- How they feel about self-service analytics. A self-service analytics strategy isn’t just about providing tools! To transition a workforce, you’ll want to know who your champions are so they can help facilitate. Understanding the root cause of any mistrust or cynicism will also help inform your policy and training.
- What their priorities are. This will add dimension to the canned dashboards and reports question as well as identify keys to a positive user experience for that persona.
Once you have your users grouped, give each group a name and detailed description. Demographic information can help make the persona feel more “real” but isn’t a requirement. Simply knowing Mandy the Manager’s needs, priorities, and attitudes towards data analytics will help keep your strategy focused over time. Remember to validate your personas periodically and update them if needed.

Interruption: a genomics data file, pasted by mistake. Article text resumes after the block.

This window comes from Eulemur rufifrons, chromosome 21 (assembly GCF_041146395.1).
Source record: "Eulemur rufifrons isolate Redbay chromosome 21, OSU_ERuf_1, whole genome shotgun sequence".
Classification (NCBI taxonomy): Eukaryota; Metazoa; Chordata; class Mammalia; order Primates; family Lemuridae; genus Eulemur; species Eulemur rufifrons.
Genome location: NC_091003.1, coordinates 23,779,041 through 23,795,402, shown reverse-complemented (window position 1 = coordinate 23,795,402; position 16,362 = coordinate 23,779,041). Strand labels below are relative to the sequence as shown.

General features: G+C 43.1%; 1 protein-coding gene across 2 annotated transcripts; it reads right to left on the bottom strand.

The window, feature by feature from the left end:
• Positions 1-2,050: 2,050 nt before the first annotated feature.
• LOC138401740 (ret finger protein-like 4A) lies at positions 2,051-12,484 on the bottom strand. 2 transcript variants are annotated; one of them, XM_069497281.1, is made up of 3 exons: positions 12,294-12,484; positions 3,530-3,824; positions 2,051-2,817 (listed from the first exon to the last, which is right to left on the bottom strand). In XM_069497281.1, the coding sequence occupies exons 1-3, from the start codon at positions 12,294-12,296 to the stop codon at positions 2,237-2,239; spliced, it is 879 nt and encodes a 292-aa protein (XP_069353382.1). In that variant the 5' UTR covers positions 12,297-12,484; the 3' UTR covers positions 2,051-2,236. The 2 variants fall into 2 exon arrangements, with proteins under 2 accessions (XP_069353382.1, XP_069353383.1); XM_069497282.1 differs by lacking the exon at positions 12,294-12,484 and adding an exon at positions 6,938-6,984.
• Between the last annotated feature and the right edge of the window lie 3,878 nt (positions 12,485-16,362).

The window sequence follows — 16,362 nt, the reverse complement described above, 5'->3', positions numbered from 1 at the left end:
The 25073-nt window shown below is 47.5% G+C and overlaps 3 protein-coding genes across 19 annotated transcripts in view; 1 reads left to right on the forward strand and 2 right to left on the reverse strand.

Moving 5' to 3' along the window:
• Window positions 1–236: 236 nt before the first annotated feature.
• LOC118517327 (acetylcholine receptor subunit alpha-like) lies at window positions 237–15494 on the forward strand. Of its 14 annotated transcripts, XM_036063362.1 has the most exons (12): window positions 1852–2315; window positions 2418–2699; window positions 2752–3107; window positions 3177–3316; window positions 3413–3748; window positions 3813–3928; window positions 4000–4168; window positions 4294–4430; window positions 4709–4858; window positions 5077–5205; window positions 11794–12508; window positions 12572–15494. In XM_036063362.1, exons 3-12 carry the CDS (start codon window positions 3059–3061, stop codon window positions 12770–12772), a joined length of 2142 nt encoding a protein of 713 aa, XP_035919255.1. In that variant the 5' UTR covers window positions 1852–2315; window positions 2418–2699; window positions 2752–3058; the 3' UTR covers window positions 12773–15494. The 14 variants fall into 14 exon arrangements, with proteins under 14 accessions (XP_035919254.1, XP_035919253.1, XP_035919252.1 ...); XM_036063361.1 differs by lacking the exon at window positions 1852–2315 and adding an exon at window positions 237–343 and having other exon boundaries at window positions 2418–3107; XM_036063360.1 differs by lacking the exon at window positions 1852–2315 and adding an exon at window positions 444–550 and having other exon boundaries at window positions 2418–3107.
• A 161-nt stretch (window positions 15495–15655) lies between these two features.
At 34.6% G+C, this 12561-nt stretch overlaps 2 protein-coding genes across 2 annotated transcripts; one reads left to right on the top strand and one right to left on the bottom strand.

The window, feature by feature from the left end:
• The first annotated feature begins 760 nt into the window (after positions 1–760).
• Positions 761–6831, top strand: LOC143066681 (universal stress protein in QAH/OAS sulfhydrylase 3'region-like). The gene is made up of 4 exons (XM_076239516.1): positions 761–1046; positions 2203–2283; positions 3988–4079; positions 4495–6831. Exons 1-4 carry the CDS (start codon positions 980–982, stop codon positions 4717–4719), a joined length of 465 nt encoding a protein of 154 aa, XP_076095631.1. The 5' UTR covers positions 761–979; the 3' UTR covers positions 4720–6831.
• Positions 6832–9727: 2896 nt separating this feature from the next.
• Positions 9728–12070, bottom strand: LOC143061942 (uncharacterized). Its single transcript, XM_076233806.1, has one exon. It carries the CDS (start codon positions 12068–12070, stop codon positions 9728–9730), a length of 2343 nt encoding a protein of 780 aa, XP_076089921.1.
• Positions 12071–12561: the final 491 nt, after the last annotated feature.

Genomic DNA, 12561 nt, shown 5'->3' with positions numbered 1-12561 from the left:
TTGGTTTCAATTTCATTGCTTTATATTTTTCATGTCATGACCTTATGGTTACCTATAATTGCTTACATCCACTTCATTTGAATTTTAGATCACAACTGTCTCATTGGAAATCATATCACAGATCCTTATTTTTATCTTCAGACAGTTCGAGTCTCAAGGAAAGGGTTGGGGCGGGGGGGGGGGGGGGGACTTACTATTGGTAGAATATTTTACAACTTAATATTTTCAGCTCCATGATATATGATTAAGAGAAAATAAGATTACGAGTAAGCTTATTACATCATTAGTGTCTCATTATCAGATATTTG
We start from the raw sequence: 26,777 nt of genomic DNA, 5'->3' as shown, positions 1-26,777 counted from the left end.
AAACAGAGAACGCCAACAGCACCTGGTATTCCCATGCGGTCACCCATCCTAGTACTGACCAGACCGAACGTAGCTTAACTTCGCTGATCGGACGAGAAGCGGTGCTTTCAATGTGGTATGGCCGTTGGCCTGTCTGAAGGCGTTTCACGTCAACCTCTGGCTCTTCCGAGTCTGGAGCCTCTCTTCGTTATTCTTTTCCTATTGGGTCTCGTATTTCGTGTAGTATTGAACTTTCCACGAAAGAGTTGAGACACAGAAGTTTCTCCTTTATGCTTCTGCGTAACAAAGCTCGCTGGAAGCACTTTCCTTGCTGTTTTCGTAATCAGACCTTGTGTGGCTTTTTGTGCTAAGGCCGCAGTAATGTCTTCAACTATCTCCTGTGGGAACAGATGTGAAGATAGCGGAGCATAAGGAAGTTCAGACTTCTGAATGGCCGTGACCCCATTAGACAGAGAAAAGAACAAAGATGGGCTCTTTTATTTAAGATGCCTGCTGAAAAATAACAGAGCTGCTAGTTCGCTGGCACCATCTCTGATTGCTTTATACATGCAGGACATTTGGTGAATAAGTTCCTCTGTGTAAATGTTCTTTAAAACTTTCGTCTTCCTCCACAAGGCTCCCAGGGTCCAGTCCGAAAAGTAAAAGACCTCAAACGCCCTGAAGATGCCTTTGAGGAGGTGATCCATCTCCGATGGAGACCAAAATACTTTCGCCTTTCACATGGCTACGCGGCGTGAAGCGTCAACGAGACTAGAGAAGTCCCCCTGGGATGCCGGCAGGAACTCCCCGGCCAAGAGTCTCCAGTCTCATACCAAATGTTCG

How to Select Self-Service BI Software
We cover self-service analytics features in other articles (see The Seven Self-Service BI Essentials and, for capabilities by user type, Data Consumers vs Data Explorers), so we won’t go into detail here. Just know that, as important as technology is to a self-service BI strategy, it’s usually not the limiting factor when it comes to the success of the overall project.
In a recent recording of the Data Talks podcast (subscribe or check here to catch the episode when it airs!), data literacy expert Jordan Morrow maintains that tools often get blamed for low adoption rates when the problems lie elsewhere:
“I could tell you right now, it is one hundred percent a skills gap. A hundred percent a skills gap. It’s not tools and technology, which get blamed so often. Tools and technology are fine — they operate fine, they work fine, but they get blamed so often for why adoption does not occur in data and analytics.”
So while we would of course encourage you to get in touch with us about Exago BI’s self-service capabilities, we’d also advise giving plenty of thought to your plans for educating, training, and incentivizing users.